Our ability to hear allows us to communicate, interact with others and complete important tasks – particularly at work. Our hearing is an important sense that helps us connect to the outside world and stay safe. Despite these factors, we often take our hearing for granted.
Hearing loss can happen so gradually that you won’t notice it until your friends or family members mention it. Hearing loss, or hearing impairment, is typically defined as having a limited or total inability to hear sounds. If you are unable to hear sounds under 25 decibels in volume, you are considered to be experiencing mild hearing loss. On the other end of the spectrum, an individual is considered deaf when he or she has absolutely no – or very little – hearing.
Legally, hearing impairment is usually defined at the state level. For example, many states will define hearing impairment as loss of 70 decibels (or more) or the ability to discern speech at 50 percent or less with aids. Special education laws define it as any hearing loss that affects the ability to learn that is not covered under the definition of deafness.
A hearing test administered by a hearing professional will help you determine if you are experiencing hearing loss, as well as the severity of your hearing loss.
- If you are having difficulty understanding quiet conversations or hearing spoken words across the room, you are most likely experiencing mild hearing loss.
- If you have difficulty hearing conversations unless the other person speaks loudly, and listening in noisy environments is extremely difficult, you probably have moderate hearing loss.
- If you have difficulty hearing quiet conversations or the ring of a cell phone, you are most likely experiencing moderately severe hearing loss.
- Individuals experiencing severe hearing loss can only hear people when they stand next to them and speak very loudly.
- Individuals with profound hearing loss are unable to hear loud speech or the everyday sounds around them.
If you believe you are experiencing hearing loss, you are not alone. The National Institute on Deafness and Other Communication Disorders (NIDCD) reports roughly 37.5 million Americans, or 15 percent of the population age 18 and older, have reported some degree of hearing loss. The NIDCD has also estimated approximately 28.8 million people in the United States likely need hearing aids, but that among adults with hearing loss between the ages of 20 and 69, only 16 percent have them.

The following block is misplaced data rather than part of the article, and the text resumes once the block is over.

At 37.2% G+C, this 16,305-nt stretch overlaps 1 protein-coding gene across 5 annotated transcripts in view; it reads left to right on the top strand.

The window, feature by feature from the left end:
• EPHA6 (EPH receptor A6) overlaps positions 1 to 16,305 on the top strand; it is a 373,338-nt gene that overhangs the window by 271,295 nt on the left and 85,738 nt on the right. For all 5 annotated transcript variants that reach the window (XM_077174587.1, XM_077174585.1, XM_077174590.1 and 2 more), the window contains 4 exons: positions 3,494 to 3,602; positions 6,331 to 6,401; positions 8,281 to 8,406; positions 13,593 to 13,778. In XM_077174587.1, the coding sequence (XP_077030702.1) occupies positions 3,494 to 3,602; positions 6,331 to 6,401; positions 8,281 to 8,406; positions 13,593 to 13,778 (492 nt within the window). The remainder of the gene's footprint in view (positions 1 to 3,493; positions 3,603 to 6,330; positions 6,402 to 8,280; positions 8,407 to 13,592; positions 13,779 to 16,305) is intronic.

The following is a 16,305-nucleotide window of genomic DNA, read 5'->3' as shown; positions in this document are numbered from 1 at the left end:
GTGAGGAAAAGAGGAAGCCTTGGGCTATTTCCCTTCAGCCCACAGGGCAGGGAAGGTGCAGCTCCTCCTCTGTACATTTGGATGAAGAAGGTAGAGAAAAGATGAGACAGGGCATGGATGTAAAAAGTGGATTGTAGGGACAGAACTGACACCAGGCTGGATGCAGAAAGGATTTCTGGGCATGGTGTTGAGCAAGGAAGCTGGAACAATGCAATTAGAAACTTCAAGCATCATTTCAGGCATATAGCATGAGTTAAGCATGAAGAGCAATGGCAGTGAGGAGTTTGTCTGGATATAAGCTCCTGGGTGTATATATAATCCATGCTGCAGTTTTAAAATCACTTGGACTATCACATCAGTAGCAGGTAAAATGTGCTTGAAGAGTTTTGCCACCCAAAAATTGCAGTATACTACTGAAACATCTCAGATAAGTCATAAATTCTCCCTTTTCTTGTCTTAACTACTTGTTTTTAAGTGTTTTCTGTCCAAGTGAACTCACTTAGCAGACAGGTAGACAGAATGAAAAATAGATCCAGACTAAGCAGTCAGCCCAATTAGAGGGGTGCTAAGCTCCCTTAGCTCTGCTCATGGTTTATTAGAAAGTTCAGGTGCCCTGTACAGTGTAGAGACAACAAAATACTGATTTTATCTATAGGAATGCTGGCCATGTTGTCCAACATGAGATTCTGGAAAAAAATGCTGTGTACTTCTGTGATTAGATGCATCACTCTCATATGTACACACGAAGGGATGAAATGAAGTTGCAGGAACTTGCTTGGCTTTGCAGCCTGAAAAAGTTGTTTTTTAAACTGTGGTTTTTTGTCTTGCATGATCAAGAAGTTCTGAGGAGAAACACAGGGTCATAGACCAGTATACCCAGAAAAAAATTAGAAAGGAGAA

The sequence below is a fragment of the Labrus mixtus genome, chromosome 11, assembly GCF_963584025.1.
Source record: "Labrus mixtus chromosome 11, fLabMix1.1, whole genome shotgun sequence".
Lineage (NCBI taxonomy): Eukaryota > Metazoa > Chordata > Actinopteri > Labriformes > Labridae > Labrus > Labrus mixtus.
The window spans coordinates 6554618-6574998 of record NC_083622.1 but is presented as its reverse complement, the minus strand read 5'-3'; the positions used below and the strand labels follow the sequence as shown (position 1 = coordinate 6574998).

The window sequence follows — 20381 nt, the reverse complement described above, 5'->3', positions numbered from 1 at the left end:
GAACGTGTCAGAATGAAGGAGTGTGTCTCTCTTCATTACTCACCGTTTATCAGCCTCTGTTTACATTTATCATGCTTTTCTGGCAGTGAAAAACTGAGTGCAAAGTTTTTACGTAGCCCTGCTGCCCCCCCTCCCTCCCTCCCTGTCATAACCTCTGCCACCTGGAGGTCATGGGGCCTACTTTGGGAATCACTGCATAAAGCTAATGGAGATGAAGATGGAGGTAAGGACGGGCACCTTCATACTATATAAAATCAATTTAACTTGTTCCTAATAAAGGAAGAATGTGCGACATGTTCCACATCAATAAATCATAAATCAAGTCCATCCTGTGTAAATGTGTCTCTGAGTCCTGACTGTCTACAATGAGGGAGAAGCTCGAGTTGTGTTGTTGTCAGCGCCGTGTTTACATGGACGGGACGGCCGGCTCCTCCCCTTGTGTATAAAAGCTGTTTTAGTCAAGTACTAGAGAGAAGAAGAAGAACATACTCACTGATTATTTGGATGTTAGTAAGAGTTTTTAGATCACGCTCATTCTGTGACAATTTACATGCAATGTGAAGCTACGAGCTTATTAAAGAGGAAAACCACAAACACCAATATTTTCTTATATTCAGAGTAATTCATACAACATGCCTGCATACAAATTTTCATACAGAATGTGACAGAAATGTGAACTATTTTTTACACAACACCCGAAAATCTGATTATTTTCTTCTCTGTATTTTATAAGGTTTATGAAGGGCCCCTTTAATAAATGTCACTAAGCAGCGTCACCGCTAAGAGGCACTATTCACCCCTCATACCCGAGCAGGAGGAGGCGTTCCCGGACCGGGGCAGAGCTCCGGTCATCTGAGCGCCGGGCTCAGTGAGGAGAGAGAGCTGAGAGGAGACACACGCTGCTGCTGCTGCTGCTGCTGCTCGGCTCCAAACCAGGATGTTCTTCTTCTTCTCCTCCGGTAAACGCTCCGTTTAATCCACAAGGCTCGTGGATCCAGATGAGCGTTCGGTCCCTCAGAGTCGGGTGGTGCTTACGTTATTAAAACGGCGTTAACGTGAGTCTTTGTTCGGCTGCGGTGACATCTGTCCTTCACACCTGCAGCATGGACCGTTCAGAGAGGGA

Hearing Loss & Hearing Impairment on the Job
Legally, all employers must make reasonable accommodations for employees with hearing loss, as stipulated in the Americans with Disabilities Act (ADA). Proactive employers will provide assistive technology to help employees with hearing loss perform their daily responsibilities. For example, employees who answer phones may be provided with a handset amplification system, videophone or captioned phone that provides a text display of the caller’s dialogue.
Employees who work with intercoms or paging systems may benefit from software that can turn intercom messages into texts or other video messages. Furthermore, an FM loop system can be utilized to broadcast audio messages directly to an individual’s hearing aid without background noise.
Employers searching for ways to accommodate employees with hearing loss can consult the Job Accommodation Network (JAN), as well as the Employer Assistance and Resource Network on Disability Inclusion (EARN). Workplace accommodations are often inexpensive, with most costing less than $500. However, your employer is not responsible for providing assistive devices or equipment for personal use, which includes hearing aids.
If you believe you’re experiencing hearing loss and it’s affecting your performance at work, please contact a hearing professional in your area immediately. These experts will determine your level of hearing loss and whether you would benefit from wearing hearing aids.